The Institute of Medieval and Early Modern Studies (IMEMS) at Durham University invites proposals for 20-minute papers on any aspect of the reception of Montaigne’s Essais in England and the larger Anglophone world, including Ireland, Scotland, and North America, during the first two hundred years following their initial publication in French. Any approach to the study of Montaigne’s influence is welcome, including literary criticism, philosophy, theology, psychology, history of science, and history of the book. Authors to consider range from Bacon and Hobbes up to Locke and Hume, and include literary figures, as well, such as Florio, Cornwallis, Daniel, Shakespeare, Jonson, Burton, Browne, Dryden, Johnson, Pope, Swift, and Sterne. Early career academics and postgraduates are encouraged to apply, as well as more established scholars.

For consideration, please send an abstract of no more than 200 words and a one-page CV to no later than 1 August 2015.

Confirmed speakers:
Warren Boutcher (Queen Mary)
Will Hamlin (Washington State)
Katie Murphy (Oxford)
John O’Brien (Durham)
Richard Scholar (Oxford)
David Louis Sedley (Haverford)

The Eighteenth Century Seminar Easter Term 2015

The Eighteenth-Century Seminar is a post-graduate seminar, sponsored by the Faculty of History at the University of Cambridge, aiming to explore topics of shared interest to historians (and the historically-minded) with diverse specialisations and sensibilities who work on the eighteenth century.

12 May 2015 ‘The American Stamp Act Crisis in Global Context’
Steven Pincus (Yale University)
Gardner Room, Front Court, Emmanuel College

The seminar meets on Tuesdays at 5pm, at Emmanuel College.


The Easter Term timetable for the English Faculty’s Eighteenth-Century and Romantic Seminar is also available here.

‘At Home’: Exploring 18th-Century Domestic Space

‘At Home’: Exploring Eighteenth-Century Domestic Space
RECSO Study Day
13 June 2015, Oxford University

RECSO – Romanticism and Eighteenth-Century Studies Oxford – in collaboration with by Dr Karen Lipsedge (Kingston University), TORCH, and the InHabit Seminar, are hosting a study day which will explore domestic space from an interdisciplinary perspective, tracing the vital significance of the home in art, design, architecture, literature, culture and social politics in the long eighteenth century.

The day is free to attend and will include lunch, tea, and a drinks reception. The day will conclude with a separate, optional dinner with the speakers, at which space will be limited.

Click here for details of how to book a place and for a full programme of the day.

Call for Papers: The Wordsworth Summer Conference

The 44th Wordsworth Summer Conference
3-13 August, 2015, Rydal Hall, Cumbria

The Wordsworth Summer Conference mingles lectures, papers and lively academic debate with energetic fell walking, picturesque rambles, and excursions to places of Wordsworthian and Romantic interest.  The conference takes place in two parts, of four full days each, with a changeover day on Saturday 8 August. There are postgraduate bursaries available.

The organisers invite proposals for 20-minute papers on all aspects of William Wordsworth, his contemporaries, and the Romantic period.

The deadline for submission of proposals is 15 April 2015.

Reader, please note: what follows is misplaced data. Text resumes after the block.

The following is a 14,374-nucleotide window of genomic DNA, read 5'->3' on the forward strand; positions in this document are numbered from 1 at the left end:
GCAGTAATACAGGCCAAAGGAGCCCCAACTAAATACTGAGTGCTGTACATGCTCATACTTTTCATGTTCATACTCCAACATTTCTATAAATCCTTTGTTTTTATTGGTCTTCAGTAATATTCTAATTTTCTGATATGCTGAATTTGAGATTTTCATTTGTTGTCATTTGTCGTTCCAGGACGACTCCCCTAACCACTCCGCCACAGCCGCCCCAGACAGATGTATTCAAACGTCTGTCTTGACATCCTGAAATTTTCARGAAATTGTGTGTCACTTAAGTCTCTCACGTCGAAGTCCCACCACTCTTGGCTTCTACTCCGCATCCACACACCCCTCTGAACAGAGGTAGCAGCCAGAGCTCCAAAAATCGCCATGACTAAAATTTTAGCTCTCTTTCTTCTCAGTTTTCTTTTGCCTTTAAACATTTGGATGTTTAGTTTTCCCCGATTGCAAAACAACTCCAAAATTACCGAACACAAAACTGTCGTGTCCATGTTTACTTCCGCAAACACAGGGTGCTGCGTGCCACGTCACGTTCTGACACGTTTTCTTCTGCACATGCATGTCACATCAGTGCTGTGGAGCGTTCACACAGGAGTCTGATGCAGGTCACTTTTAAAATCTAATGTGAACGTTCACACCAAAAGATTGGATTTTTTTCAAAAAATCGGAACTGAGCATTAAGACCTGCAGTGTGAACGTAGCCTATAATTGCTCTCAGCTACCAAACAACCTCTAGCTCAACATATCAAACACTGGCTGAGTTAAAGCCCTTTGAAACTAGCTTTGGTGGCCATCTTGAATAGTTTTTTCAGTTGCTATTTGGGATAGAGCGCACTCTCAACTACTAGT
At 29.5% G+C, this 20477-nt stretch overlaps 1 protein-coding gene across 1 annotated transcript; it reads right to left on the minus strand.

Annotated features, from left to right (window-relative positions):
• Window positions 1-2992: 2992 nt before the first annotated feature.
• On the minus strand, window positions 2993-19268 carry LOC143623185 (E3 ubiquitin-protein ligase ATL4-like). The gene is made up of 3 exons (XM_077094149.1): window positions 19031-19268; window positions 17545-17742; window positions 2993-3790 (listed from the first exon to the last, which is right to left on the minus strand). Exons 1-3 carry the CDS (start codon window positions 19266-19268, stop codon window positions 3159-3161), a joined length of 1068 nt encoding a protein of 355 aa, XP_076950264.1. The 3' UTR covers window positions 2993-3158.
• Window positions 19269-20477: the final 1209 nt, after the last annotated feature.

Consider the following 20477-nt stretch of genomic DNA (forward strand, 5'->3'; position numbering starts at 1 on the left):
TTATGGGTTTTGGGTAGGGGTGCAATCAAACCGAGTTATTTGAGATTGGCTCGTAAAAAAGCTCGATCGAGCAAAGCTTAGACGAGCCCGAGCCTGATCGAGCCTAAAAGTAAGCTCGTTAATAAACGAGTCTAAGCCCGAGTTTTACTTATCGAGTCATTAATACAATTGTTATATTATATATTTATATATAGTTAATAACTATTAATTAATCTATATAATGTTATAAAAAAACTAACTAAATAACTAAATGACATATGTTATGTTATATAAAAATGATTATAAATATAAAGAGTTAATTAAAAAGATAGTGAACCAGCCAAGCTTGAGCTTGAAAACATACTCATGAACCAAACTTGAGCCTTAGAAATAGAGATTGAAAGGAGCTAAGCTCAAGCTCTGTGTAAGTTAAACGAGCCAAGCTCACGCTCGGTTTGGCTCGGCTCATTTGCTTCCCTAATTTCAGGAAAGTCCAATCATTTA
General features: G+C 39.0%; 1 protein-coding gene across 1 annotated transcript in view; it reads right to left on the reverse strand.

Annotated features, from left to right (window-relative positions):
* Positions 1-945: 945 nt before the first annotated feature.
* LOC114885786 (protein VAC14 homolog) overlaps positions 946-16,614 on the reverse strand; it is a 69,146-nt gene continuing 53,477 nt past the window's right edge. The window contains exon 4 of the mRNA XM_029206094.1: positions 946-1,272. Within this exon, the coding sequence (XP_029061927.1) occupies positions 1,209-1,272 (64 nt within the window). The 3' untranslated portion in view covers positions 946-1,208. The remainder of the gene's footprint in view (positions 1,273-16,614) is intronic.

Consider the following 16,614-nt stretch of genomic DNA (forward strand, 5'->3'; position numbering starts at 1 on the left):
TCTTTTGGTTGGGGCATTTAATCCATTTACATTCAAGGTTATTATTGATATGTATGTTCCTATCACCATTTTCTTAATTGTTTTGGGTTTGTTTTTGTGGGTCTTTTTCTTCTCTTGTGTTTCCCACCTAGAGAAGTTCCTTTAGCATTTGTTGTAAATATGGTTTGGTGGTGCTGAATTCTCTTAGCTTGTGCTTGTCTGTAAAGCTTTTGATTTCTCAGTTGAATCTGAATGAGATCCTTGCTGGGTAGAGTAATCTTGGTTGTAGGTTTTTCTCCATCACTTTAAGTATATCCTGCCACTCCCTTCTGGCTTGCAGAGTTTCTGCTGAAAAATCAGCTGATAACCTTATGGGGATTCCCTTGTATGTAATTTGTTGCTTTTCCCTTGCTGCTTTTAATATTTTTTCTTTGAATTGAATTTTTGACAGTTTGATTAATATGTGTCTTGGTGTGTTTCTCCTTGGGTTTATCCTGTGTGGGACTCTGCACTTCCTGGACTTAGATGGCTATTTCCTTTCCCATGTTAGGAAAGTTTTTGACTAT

More information is available on the conference web site.

Call for Papers: 5th Ango-Italian 18th Century Conference

Fifth Anglo-Italian Eighteenth Century Conference
University of York, 2-3 September, 2015

The Italian and British Societies for Eighteenth Century Studies are proud to announce the Fifth in their series of International Conferences. The Conference will be held under the auspices of the Centre for Eighteenth Century Studies at the King’s Manor in the University of York. The Centre for Eighteenth Century Studies in the University of York is widely regarded as one of the most distinguished Centres for eighteenth century studies in Europe.

The main theme of the 2015 Conference will be ‘Politics’ in the extended sense and the organisers invite papers on all aspects of Politics. Politics may be construed in the more traditional sense: institutional, personal, national, local, structural. In recent decades Politics has been seen in the context of commerce, consumption, travel, fashion and reading. Furthermore, the presentation of Politics has aroused much interest: in novels, poetry, art, theatre, aesthetics, and, not least, ritual. Politics is inevitably linked to journalism, periodical and essay writing, the development of new genres and the place of the literary market more generally. And there remains, as ever, the issue of the reception to politics, political writing and political philosophy. The possibilities are almost endless. Although by no means requisite, comparative and reception approaches are highly desirable.

Proposals are invited for 20 minute papers. The deadline for abstracts is 31 March 2015.

See the official call for papers for more details, including how to submit.

Graduate Seminar

Changes to the Graduate Seminar timetable for Lent 2015:

Shahidha Bari’s paper, ‘Listening for Leila: The Re-direction of Desire in Byron’s The Giaour‘, which was originally scheduled for the 26th February, has had to be postponed until the next academic year.

The last Eighteenth-Century and Romantic Studies Research Seminar of this term will therefore be this Thursday, the 12th February. Tess Somervell will be speaking on ‘The Temporal Structure of Wordsworth’s Spots of Time’. All are welcome.

See the Graduate Seminar page for more details.